Graphic with an image of an apple being eaten by a bee, between two diagonal panels of grey, with text to the left reading 'SYMPOSIUM: YOUR BODY BELONGS TO YOU, SPEAKERS, PANEL DISCUSSION, Q&A, 19 MAY 2022, 2-5:30PM (UK), FREE TO ATTEND, OPEN TO ALL' and © Marisol Mendez at the bottom.

© Marisol Mendez / Shutter Hub

Showcasing almost 100 photographers, and over 200 images, YOUR BODY BELONGS TO YOU brings together women and non-binary photographers from around the world in a selected exhibition and we are really pleased to be hosting an online symposium with some of the exhibiting artists to explore the theme further.

Your Body Belongs to You is co-curated by Karen Harvey (Shutter Hub Creative Director) and Marisol Mendez (Shutter Hub member and photographer of MADRE), and hosted by Joséphine Leroux at Les Alizes. The exhibition runs for six months from 18 April – 18 September 2022, outdoors in the centre of St Gilles Croix de Vie, an area that attracts thousands of visitors day and night throughout the seasons.

We are hosting this symposium online to make it as accessible as possible. We want to be able to share some of the stories of the exhibited work, and create connections between photographers and new audiences.


Join us online on Thursday 19 May 2022, from 2-5.30pm UK time, for photographers talks, panel discussion and a Q&A session hosted by Shutter Hub, and open to all.


Register to attend the event here.

TW: The descriptions below include reference to suicide, neglect and psychological abuse.


Photograph of a double bed that has been slept in with pyjamas abandoned on the pillow and white light coming in through a window on the right hand side.

© Ellie Laycock

We’re all bodies; bodies that grow, bodies that change, bodies that age. It is through our bodies that we experience pleasure, pain, hate, love, and all the array of sensations that make up life.

Throughout history, however, feminine bodies in particular have been treated like objects to be displayed. Their bodies censored, enhanced, fetishised, desired, judged. They seem to be there to feed a capricious appetite, not to have one of their own.

The theme is broadly construed without any photographic genre restrictions as we are interested in all possible creative photographic interpretations of the theme.

Photography has a long history of reinforcing problematic or false narratives. It’s still a field where we have to raise questions about dynamics of power and the gaze. But photography can also be a tool of empowerment. That’s the driving force behind our theme ‘Your Body Belongs to You’. Photography as a way to reclaim our bodies, share more nuanced stories about the feminine experience and challenge the status quo.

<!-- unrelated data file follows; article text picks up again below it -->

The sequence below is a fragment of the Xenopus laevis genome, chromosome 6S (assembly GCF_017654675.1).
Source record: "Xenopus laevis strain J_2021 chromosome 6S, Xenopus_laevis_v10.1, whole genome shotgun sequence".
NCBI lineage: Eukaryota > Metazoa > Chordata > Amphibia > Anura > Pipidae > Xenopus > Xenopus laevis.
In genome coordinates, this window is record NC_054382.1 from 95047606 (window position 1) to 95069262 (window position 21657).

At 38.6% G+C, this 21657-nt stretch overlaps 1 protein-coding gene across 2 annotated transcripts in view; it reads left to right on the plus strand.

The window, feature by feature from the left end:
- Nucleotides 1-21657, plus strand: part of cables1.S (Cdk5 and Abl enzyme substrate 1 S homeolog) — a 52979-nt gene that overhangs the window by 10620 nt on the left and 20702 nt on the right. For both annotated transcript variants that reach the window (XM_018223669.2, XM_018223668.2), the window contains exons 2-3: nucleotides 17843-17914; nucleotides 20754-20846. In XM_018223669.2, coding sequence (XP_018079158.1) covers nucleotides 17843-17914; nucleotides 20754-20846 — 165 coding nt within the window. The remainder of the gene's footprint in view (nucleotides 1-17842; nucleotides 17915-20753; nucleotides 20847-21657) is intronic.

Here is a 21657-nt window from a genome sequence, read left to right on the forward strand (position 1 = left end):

© Sandy Miles

© Zula Rabikowska

The speakers:

Marisol Mendez: MADRE

When Marisol imagined her future as a photographer, she envisioned a luminous and well-equipped studio with a resourceful experienced creative team helping her elevate and bring her ideas to life. She dreamt about the outfits she’d wear to gallery openings and was most excited about seeing, touching, and smelling the printed images. The reality is not only less glamourous but also far removed from the idea of success we often associate with the life of an ‘artist’.

But all that doesn´t really matter. If you make images for the sake of a publicized lifestyle you’ll probably end up with empty work, fleeting in nature and not very filling. If you instead dedicate yourself to a project you believe in enough so as not to give up when things get difficult, you’ll realise that true satisfaction lies in the process. The process of creating, of birthing an idea, the process of sharing it and witnessing its transformation.

In this talk Marisol will uncover the secrets of the ‘behind the scenes’ of her project MADRE. She will share her experience as a published photographer and resilient human being to provide inspiration and practical advice to help practitioners find creative ways to bring their vision to life.